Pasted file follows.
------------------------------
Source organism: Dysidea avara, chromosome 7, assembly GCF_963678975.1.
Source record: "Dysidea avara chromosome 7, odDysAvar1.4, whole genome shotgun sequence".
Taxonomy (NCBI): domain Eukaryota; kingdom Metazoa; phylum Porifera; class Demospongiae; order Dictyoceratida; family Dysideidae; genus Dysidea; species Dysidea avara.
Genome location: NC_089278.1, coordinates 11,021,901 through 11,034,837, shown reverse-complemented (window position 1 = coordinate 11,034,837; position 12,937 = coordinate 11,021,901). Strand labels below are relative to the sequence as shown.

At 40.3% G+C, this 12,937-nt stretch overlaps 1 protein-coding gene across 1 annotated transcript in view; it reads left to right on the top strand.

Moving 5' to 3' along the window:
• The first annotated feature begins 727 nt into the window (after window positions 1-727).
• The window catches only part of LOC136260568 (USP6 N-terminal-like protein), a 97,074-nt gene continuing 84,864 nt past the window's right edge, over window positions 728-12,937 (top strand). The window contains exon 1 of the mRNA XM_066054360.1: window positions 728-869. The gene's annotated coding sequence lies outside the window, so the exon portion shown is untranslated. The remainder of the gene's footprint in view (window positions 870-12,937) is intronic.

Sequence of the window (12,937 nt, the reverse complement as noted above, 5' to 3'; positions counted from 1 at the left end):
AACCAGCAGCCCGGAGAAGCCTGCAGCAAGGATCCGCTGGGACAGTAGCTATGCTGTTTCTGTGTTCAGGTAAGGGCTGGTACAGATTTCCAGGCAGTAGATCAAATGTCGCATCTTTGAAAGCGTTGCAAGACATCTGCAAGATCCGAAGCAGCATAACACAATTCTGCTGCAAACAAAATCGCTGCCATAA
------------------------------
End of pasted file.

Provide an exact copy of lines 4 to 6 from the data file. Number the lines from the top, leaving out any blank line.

Genome location: NC_089278.1, coordinates 11,021,901 through 11,034,837, shown reverse-complemented (window position 1 = coordinate 11,034,837; position 12,937 = coordinate 11,021,901). Strand labels below are relative to the sequence as shown.

At 40.3% G+C, this 12,937-nt stretch overlaps 1 protein-coding gene across 1 annotated transcript in view; it reads left to right on the top strand.

Moving 5' to 3' along the window: